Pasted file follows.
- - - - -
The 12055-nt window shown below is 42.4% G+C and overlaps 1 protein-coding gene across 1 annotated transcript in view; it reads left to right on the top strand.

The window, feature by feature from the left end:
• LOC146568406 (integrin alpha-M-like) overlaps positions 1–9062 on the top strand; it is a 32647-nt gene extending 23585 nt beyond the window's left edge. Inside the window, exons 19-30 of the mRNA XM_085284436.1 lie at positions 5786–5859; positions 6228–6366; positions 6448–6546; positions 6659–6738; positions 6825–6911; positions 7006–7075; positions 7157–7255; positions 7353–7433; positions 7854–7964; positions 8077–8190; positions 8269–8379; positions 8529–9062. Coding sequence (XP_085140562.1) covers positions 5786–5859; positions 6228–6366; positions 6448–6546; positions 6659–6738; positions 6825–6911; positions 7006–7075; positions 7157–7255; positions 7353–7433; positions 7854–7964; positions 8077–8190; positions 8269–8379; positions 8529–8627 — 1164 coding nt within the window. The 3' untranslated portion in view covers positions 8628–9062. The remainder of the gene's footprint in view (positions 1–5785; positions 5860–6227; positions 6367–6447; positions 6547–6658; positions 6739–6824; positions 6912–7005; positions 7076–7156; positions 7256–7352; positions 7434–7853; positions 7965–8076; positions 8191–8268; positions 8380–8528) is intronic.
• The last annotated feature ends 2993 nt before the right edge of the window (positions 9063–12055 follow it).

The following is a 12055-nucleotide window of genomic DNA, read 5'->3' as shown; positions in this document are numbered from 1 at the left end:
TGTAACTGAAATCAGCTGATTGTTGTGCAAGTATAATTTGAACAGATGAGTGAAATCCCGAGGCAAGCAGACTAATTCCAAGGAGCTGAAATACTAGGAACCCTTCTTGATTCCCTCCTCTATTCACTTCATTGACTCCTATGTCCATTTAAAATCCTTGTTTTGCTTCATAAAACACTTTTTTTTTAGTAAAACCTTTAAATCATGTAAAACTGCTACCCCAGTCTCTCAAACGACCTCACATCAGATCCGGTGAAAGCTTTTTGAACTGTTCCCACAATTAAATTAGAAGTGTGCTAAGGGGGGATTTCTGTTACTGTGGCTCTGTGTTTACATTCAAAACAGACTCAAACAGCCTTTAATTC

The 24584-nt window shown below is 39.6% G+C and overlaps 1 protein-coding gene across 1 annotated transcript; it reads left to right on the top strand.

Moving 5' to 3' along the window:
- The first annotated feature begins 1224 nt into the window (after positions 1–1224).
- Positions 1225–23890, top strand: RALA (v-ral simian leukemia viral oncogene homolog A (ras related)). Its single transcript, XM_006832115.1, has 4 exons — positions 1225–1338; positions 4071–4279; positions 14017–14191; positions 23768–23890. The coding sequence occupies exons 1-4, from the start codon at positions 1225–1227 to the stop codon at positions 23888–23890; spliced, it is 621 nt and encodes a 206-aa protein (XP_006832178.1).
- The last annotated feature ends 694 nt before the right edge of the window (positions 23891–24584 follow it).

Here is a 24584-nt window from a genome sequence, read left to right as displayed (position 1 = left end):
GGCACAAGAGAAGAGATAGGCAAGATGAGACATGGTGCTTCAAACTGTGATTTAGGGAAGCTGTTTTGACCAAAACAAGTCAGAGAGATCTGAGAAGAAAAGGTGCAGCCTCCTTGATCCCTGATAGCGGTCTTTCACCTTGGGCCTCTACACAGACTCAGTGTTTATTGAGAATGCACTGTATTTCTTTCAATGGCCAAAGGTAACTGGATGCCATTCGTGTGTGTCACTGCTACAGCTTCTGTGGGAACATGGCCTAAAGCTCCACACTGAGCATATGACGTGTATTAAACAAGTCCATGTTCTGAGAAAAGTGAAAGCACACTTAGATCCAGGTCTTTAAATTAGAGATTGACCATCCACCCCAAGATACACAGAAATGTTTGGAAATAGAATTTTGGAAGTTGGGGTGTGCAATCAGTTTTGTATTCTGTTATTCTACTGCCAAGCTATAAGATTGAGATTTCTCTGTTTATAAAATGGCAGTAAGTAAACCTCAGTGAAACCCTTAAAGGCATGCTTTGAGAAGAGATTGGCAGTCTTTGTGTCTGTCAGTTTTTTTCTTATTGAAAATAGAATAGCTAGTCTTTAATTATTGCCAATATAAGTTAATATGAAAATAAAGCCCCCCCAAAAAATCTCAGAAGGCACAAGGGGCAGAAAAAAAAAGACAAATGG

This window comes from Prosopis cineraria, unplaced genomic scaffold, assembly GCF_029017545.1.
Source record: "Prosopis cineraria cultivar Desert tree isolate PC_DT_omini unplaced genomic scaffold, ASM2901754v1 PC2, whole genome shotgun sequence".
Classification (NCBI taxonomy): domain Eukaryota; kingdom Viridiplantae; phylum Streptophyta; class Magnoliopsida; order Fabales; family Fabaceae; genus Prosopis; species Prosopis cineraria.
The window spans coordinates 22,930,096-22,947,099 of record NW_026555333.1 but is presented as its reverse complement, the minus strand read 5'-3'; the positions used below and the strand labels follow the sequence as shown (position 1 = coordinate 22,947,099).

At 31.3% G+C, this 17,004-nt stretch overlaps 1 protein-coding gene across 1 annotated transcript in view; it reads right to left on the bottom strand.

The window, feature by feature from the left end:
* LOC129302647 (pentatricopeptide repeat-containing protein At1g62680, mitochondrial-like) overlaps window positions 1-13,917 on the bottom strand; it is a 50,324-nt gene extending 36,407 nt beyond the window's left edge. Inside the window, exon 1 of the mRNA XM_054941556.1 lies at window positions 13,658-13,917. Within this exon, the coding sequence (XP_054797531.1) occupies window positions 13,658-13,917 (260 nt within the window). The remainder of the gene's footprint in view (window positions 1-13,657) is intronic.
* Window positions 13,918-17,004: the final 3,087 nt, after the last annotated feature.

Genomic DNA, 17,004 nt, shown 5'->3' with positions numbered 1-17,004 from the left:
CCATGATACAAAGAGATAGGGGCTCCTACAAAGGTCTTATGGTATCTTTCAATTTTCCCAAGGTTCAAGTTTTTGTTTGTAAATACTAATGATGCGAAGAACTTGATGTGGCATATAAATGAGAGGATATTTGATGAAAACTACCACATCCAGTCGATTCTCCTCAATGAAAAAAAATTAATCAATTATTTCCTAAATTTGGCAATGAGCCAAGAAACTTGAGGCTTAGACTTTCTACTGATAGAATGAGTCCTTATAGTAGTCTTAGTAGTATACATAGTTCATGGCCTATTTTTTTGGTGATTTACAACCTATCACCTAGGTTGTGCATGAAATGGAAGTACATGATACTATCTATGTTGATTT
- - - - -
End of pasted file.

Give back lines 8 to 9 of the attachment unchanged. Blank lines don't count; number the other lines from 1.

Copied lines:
Moving 5' to 3' along the window:
- The first annotated feature begins 1224 nt into the window (after positions 1–1224).